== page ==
Sustainable reputations with rating systems
In a product choice game played between a long lived seller and an infinite sequence of buyers, we assume that buyers cannot observe past signals. To facilitate the analysis of applications such as online auctions (e.g. eBay), online shopping search engines (e.g. BizRate.com) and consumer reports, we assume that a central mechanism observes all past signals, and makes public announcements every period. The set of announcements and the mapping from observed signals to the set of announcements is called a rating system. We show that, absent reputation effects, information censoring cannot improve attainable payoffs. However, if there is an initial probability that the seller is a commitment type that plays a particular strategy every period, then there exists a finite rating system and an equilibrium of the resulting game such that, the expected present discounted payoff of the seller is almost his Stackelberg payoff after every history. This is in contrast to Cripps, Mailath and Samuelson (2004) , where it is shown that reputation effects do not last forever in such games if buyers can observe all past signals. We also construct finite rating systems that increase payoffs of almost all buyers, while decreasing the seller[modifier letter apostrophe]s payoff.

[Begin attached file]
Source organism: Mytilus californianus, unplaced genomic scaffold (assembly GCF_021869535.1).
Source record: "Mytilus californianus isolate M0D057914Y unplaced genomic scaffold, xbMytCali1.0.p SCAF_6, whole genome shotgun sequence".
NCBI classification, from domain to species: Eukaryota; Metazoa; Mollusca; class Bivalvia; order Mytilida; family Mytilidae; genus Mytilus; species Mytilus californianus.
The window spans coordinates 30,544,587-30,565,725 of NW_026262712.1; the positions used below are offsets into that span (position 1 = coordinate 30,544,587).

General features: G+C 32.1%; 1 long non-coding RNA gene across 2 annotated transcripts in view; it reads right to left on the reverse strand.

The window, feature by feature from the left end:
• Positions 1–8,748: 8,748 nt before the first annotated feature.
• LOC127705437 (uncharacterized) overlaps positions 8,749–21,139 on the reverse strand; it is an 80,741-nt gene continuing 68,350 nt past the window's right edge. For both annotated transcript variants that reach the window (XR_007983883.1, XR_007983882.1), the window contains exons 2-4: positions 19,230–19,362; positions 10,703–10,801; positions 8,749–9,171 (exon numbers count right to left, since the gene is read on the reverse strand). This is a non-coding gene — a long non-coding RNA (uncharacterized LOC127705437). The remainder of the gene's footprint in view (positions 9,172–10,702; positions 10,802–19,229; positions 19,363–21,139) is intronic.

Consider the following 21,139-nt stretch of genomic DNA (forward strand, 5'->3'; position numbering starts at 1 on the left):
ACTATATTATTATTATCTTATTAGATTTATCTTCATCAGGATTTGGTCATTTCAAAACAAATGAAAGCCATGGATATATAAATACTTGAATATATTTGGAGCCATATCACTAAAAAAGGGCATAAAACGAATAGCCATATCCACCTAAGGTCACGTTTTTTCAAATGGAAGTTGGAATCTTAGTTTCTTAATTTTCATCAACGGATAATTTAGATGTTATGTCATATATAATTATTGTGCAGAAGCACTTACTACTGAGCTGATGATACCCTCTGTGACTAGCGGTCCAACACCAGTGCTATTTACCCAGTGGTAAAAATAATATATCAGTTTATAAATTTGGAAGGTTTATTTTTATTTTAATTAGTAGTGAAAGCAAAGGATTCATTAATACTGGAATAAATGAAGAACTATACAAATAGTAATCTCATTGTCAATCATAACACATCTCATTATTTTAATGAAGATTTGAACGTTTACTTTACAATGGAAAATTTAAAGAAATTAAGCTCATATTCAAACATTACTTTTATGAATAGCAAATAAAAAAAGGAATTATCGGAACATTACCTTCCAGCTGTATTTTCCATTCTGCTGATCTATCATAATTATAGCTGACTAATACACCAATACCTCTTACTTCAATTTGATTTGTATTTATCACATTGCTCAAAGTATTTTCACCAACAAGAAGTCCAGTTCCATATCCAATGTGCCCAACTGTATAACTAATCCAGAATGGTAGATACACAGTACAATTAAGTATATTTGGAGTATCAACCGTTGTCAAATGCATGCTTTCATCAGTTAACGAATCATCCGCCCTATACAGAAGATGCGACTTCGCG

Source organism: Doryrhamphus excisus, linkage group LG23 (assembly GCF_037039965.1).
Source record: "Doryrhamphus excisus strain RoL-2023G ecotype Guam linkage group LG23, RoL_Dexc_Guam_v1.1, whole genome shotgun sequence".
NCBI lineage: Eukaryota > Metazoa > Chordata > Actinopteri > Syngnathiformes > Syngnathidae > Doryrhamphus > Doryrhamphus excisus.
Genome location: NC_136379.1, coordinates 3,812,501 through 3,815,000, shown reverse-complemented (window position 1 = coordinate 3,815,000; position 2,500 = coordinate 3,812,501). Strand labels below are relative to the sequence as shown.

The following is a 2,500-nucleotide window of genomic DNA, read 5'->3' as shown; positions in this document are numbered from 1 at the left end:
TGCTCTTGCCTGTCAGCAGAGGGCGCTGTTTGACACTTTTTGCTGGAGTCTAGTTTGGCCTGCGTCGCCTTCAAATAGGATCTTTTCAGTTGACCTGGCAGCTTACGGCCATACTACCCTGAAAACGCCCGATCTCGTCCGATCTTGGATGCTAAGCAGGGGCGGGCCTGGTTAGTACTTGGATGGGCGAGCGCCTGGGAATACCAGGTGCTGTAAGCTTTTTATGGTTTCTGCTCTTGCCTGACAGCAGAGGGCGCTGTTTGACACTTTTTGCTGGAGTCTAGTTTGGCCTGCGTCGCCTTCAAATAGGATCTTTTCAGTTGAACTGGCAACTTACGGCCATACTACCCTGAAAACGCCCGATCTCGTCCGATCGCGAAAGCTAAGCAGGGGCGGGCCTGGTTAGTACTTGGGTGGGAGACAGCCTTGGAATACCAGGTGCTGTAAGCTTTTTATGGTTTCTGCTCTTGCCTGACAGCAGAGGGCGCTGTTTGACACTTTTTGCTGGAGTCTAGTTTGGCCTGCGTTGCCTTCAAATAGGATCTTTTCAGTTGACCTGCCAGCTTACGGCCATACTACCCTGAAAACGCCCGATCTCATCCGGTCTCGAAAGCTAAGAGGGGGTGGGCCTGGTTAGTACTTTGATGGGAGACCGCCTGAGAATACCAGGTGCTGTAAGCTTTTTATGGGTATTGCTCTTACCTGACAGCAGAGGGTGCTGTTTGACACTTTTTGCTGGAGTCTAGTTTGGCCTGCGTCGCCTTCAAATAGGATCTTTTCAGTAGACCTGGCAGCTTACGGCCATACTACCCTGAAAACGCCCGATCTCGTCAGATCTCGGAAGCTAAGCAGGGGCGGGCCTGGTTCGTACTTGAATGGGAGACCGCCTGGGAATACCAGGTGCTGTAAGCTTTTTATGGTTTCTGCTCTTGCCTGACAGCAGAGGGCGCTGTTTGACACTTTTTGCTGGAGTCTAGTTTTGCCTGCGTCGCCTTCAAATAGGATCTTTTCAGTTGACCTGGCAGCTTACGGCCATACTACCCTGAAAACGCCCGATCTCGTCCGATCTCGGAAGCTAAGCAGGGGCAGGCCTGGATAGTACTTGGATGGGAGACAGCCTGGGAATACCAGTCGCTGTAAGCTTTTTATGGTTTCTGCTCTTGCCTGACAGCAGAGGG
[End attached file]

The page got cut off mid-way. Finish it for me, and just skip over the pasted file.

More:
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- Martin Cripps & George J Mailath & Larry Samuelson, 2010.
"Imperfect Monitoring and Impermanent Reputations,"
Levine's Working Paper Archive
618897000000000060, David K. Levine.
- Cripps,M.W. & Mailath,G.J. & Samuelson,L., 2002. "Imperfect monitoring and impermanent reputations," Working papers 17, Wisconsin Madison - Social Systems.
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- Thomas Wiseman, 2006.
"Reputation and Impermanent Types,"
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650, Society for Economic Dynamics.
- Liu, Qingmin & Skrzypacz, Andrzej, 2009. "Limited Records and Reputation," Research Papers 2030, Stanford University, Graduate School of Business.
- Michihiro Kandori & Ichiro Obara, 2006.
"Less is more: an observability paradox in repeated games,"
International Journal of Game Theory,
Springer, vol. 34(4), pages 475-493, November.
- Michihiro Kandori & Ichiro Obara, 2003. "Less is More: An Observability Paradox in Repeated Gamess," CIRJE F-Series CIRJE-F-246, CIRJE, Faculty of Economics, University of Tokyo.
- Michihiro Kandori & Ichiro Obara, 2006. "Less is more: An Observability Paradox in Repeated Games," Levine's Bibliography 321307000000000342, UCLA Department of Economics.
- Heski Bar-Isaac, 2003. "Reputation and Survival: Learning in a Dynamic Signalling Model," Review of Economic Studies, Oxford University Press, vol. 70(2), pages 231-251.
- Christopher Phelan, 2001. "Public trust and government betrayal," Staff Report 283, Federal Reserve Bank of Minneapolis.
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